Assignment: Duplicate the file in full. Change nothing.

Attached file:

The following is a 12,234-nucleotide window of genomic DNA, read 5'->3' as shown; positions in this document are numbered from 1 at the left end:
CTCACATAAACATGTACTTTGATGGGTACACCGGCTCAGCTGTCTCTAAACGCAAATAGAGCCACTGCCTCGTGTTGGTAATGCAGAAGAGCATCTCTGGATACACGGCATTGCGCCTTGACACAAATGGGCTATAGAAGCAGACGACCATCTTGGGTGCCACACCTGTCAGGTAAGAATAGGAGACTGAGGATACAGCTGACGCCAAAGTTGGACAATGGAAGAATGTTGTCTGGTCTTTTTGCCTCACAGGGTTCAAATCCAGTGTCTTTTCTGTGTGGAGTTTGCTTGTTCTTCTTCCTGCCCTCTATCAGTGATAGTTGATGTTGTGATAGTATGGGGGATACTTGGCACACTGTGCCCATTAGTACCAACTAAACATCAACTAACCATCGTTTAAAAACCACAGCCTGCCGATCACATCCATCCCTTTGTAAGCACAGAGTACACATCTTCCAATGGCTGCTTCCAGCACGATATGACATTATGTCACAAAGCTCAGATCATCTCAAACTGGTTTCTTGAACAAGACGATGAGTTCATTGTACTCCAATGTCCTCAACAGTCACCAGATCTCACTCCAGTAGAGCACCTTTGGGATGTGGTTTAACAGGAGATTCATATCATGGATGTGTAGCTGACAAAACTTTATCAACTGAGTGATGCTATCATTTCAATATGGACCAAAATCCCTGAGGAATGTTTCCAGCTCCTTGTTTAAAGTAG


The following is a 12,234-nucleotide window of genomic DNA, read 5'->3' as shown; positions in this document are numbered from 1 at the left end:
CTCACATAAACATGTACTTTGATGGGTACACCGGCTCAGCTGTCTCTAAACGCAAATAGAGCCACTGCCTCGTGTTGGTAATGCAGAAGAGCATCTCTGGATACACGGCATTGCGCCTTGACACAAATGGGCTATAGAAGCAGACGACCATCTTGGGTGCCACACCTGTCAGGTAAGAATAGGAGACTGAGGATACAGCTGACGCCAAAGTTGGACAATGGAAGAATGTTGTCTGGTCTTTTTGCCTCACAGGGTTCAAATCCAGTGTCTTTTCTGTGTGGAGTTTGCTTGTTCTTCTTCCTGCCCTCTATCAGTGATAGTTGATGTTGTGATAGTATGGGGGATACTTGGCACACTGTGCCCATTAGTACCAACTAAACATCAACTAACCATCGTTTAAAAACCACAGCCTGCCGATCACATCCATCCCTTTGTAAGCACAGAGTACACATCTTCCAATGGCTGCTTCCAGCACGATATGACATTATGTCACAAAGCTCAGATCATCTCAAACTGGTTTCTTGAACAAGACGATGAGTTCATTGTACTCCAATGTCCTCAACAGTCACCAGATCTCACTCCAGTAGAGCACCTTTGGGATGTGGTTTAACAGGAGATTCATATCATGGATGTGTAGCTGACAAAACTTTATCAACTGAGTGATGCTATCATTTCAATATGGACCAAAATCCCTGAGGAATGTTTCCAGCTCCTTGTTTAAAGTAG